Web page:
Diagnosing Peripheral Vascular Disease (PVD)


What is peripheral vascular disease?

Peripheral vascular disease (PVD) is a progressive circulatory condition that involves the narrowing, blockage, or spasms of blood vessels located outside the heart. It is sometimes referred to as peripheral artery disease (PAD); however, peripheral artery disease is a specific type of peripheral vascular disease that only affects the arteries. Peripheral vascular disease is an umbrella term for circulatory conditions that affect the arteries, veins, or lymphatic vessels. Because PVD involves the narrowing, blockage, or spasms of blood vessels, blood flow is restricted in the affected vessel which reduces the transport of oxygen and nutrients to specific areas of the body. The affected area of the body depends on the location of the narrowed or blocked vessel(s); however, PVD most commonly affects the limbs, especially the legs. The most common symptom is pain and cramping in the affected limb.

Diagnostic tests

The diagnostic process generally begins with a physical exam and a personal/family medical history. The physical exam includes checking for a weak pulse in the extremities and changes in nail and skin color due to tissue ischemia. Because 50% of individuals with PVD are asymptomatic, various medical tests may be used during the diagnostic process.

  • Blood lipid profile
    A blood lipid profile is a blood test that measures levels of fat in the blood (total cholesterol, LDL and HDL cholesterol, and triglycerides). High cholesterol is a contributing factor of PVD.
  • Ankle-brachial index
    An ankle-brachial index (ABI) involves the use of a Doppler ultrasound device and a blood pressure cuff to measure blood pressure in the ankle and in the arm. The two systolic (top) numbers are then compared. The ABI is determined by dividing the blood pressure in the ankle by the blood pressure in the arm. Individuals with severe PVD in the legs present with lower blood pressure in the ankles than in the arms. An ABI of ankle-brachial index of 0.9 to 1.3 is considered normal, less than 0.9 suggests presence of PVD in the legs, and less than 0.5 typically suggests severe PVD in the legs.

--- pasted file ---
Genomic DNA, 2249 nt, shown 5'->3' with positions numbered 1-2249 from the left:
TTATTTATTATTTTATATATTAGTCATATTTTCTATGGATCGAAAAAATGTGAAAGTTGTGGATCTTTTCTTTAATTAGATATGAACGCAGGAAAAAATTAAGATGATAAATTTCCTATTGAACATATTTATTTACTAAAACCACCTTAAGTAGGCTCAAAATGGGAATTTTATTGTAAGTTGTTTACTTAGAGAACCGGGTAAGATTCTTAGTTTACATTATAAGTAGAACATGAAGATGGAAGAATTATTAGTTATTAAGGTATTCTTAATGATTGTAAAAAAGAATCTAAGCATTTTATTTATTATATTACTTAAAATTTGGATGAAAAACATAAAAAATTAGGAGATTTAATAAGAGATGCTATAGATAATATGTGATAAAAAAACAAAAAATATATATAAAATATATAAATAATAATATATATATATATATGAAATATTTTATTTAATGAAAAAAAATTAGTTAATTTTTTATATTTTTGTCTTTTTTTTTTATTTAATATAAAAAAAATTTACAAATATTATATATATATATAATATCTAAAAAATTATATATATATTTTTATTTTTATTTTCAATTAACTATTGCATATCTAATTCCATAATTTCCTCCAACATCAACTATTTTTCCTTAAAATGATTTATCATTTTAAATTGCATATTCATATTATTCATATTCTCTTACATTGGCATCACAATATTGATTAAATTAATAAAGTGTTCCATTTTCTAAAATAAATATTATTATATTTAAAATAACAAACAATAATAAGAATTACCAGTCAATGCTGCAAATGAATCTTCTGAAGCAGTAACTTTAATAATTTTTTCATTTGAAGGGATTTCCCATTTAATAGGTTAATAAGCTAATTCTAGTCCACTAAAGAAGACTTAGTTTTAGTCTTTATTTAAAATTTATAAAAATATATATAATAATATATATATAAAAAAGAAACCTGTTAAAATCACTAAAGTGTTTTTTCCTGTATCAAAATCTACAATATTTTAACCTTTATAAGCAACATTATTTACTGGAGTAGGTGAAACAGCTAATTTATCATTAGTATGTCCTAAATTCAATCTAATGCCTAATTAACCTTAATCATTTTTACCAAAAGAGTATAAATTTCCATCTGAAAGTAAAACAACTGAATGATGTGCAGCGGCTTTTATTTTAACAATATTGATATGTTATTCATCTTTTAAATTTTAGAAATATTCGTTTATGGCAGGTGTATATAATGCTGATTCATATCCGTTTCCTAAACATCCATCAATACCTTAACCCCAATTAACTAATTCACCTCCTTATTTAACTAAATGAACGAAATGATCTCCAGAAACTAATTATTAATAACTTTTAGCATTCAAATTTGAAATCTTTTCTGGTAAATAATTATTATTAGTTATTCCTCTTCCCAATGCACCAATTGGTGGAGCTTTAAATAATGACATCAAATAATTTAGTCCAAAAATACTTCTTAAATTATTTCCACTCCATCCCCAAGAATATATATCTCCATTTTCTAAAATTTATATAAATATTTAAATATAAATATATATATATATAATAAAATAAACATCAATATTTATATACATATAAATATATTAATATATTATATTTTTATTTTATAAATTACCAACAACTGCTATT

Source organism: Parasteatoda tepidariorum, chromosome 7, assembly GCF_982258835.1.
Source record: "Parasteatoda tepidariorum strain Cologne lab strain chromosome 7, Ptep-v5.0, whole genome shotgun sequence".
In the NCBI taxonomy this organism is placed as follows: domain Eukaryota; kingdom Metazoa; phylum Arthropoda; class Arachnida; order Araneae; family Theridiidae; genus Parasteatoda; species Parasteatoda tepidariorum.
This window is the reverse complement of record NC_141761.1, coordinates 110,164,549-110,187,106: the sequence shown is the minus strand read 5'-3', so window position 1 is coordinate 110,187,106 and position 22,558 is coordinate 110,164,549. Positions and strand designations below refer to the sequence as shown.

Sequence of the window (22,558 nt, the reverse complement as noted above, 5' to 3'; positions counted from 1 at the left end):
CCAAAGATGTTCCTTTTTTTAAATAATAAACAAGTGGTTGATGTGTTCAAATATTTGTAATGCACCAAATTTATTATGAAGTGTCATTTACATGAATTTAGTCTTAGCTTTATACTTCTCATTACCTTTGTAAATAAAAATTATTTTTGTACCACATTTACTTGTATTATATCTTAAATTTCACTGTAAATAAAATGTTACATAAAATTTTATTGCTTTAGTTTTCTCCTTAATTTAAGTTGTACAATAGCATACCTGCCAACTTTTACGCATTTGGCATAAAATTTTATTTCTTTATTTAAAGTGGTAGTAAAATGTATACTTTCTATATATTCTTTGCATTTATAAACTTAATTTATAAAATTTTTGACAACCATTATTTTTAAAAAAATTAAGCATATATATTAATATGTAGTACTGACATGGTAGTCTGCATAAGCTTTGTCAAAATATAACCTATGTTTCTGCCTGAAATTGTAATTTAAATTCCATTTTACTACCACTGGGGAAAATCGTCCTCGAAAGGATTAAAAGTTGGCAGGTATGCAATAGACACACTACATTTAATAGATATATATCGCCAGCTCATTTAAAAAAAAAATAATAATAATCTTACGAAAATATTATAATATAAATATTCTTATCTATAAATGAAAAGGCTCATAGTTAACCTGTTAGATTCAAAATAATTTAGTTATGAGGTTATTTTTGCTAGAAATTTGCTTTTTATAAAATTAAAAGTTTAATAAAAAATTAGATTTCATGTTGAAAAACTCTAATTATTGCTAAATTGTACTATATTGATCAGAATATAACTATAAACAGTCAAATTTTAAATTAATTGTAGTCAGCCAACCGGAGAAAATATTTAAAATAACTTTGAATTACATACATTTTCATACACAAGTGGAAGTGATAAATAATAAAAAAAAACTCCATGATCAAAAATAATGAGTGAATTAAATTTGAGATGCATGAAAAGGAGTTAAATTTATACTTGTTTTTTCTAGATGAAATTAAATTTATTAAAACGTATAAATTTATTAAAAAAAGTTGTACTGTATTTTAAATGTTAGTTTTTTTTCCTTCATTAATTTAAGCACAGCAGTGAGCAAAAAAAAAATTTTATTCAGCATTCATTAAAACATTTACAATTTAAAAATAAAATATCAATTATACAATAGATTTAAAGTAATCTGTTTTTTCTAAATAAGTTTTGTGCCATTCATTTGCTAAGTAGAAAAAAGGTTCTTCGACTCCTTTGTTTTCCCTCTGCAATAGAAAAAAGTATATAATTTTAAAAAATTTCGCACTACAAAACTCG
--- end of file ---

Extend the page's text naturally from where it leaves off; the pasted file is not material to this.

• Photoplethysmography
    A photoplethysmography (PPG) test is similar to an ABI. A small blood pressure cuff is placed around a toe to measure blood pressure, and a PPG sensor (an infrared device) is used to evaluate blood flow near the skin’s surface. Like the ankle-brachial index, the measurement is compared with the systolic blood pressure measurement in the arm.
  • Doppler ultrasound flow studies
    Doppler ultrasound flow studies are non-invasive tests that use high-frequency sound waves and a computer to create images of blood vessels, tissues, and organs. An ultrasound device is used to measure and assess blood flow. Images are created to detect any abnormal blood flow within vessels in the upper thigh, knee, ankle, and arm to determine if any narrowing or blockages of blood vessels are present.
  • Stress test
    A stress test involves the use of a treadmill to elevate the heart rate while a health care provider monitors blood circulation with an electrocardiogram (EKG). If walking on a treadmill is not possible, medication can be used to elevate the heart rate.
  • Reactive hyperemia test
    A reactive hyperemia test can also be used for those who cannot walk on a treadmill. Blood pressure measurements are taken on the thighs and ankles to compare the difference in measurements between the two.
  • Magnetic resonance angiography
    Magnetic resonance angiography (MRA) is a type of magnetic resonance imaging (MRI) procedure. An MRA involves the injection of contrast dye so that blood vessels are more visible during an MRI scan.
  • Angiography
    An angiography is used to detect any narrowing or blockages of the blood vessels in the limbs. It is an X-ray procedure that involves the use of contrast dye injected into an artery. This test is considered the most accurate diagnostic test for PVD as it detects the location, severity and collateral circulation of the arteries. Because of potential adverse side effects, X-ray angiography is used only for severe cases of peripheral vascular disease that are being considered for surgery or angioplasty.
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